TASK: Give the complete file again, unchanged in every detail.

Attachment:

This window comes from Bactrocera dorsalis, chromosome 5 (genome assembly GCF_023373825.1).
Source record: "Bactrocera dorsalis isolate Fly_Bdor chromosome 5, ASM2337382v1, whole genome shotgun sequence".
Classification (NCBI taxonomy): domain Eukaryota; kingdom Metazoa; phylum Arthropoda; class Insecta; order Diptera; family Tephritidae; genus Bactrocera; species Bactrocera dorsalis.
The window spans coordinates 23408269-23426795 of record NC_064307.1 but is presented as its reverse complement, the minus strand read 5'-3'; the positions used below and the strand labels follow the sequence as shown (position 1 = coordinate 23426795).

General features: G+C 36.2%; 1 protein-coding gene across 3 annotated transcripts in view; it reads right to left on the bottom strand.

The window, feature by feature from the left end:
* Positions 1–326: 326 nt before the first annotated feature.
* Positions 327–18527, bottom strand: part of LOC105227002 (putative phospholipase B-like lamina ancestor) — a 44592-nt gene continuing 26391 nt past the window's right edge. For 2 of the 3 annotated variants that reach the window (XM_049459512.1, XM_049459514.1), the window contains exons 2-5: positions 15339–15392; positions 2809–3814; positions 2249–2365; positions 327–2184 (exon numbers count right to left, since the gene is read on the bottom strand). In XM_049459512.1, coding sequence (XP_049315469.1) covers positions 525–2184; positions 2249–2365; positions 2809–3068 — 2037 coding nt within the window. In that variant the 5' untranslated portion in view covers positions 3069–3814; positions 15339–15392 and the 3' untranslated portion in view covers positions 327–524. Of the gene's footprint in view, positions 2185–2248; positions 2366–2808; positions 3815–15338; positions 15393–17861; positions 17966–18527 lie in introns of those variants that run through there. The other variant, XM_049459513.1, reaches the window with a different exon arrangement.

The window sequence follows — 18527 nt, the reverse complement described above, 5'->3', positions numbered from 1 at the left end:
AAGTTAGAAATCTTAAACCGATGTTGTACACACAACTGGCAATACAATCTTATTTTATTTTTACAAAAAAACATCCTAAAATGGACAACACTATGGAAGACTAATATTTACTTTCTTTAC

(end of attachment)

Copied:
This window comes from Bactrocera dorsalis, chromosome 5 (genome assembly GCF_023373825.1).
Source record: "Bactrocera dorsalis isolate Fly_Bdor chromosome 5, ASM2337382v1, whole genome shotgun sequence".
Classification (NCBI taxonomy): domain Eukaryota; kingdom Metazoa; phylum Arthropoda; class Insecta; order Diptera; family Tephritidae; genus Bactrocera; species Bactrocera dorsalis.
The window spans coordinates 23408269-23426795 of record NC_064307.1 but is presented as its reverse complement, the minus strand read 5'-3'; the positions used below and the strand labels follow the sequence as shown (position 1 = coordinate 23426795).

General features: G+C 36.2%; 1 protein-coding gene across 3 annotated transcripts in view; it reads right to left on the bottom strand.

The window, feature by feature from the left end:
* Positions 1–326: 326 nt before the first annotated feature.
* Positions 327–18527, bottom strand: part of LOC105227002 (putative phospholipase B-like lamina ancestor) — a 44592-nt gene continuing 26391 nt past the window's right edge. For 2 of the 3 annotated variants that reach the window (XM_049459512.1, XM_049459514.1), the window contains exons 2-5: positions 15339–15392; positions 2809–3814; positions 2249–2365; positions 327–2184 (exon numbers count right to left, since the gene is read on the bottom strand). In XM_049459512.1, coding sequence (XP_049315469.1) covers positions 525–2184; positions 2249–2365; positions 2809–3068 — 2037 coding nt within the window. In that variant the 5' untranslated portion in view covers positions 3069–3814; positions 15339–15392 and the 3' untranslated portion in view covers positions 327–524. Of the gene's footprint in view, positions 2185–2248; positions 2366–2808; positions 3815–15338; positions 15393–17861; positions 17966–18527 lie in introns of those variants that run through there. The other variant, XM_049459513.1, reaches the window with a different exon arrangement.

The window sequence follows — 18527 nt, the reverse complement described above, 5'->3', positions numbered from 1 at the left end:
AAGTTAGAAATCTTAAACCGATGTTGTACACACAACTGGCAATACAATCTTATTTTATTTTTACAAAAAAACATCCTAAAATGGACAACACTATGGAAGACTAATATTTACTTTCTTTAC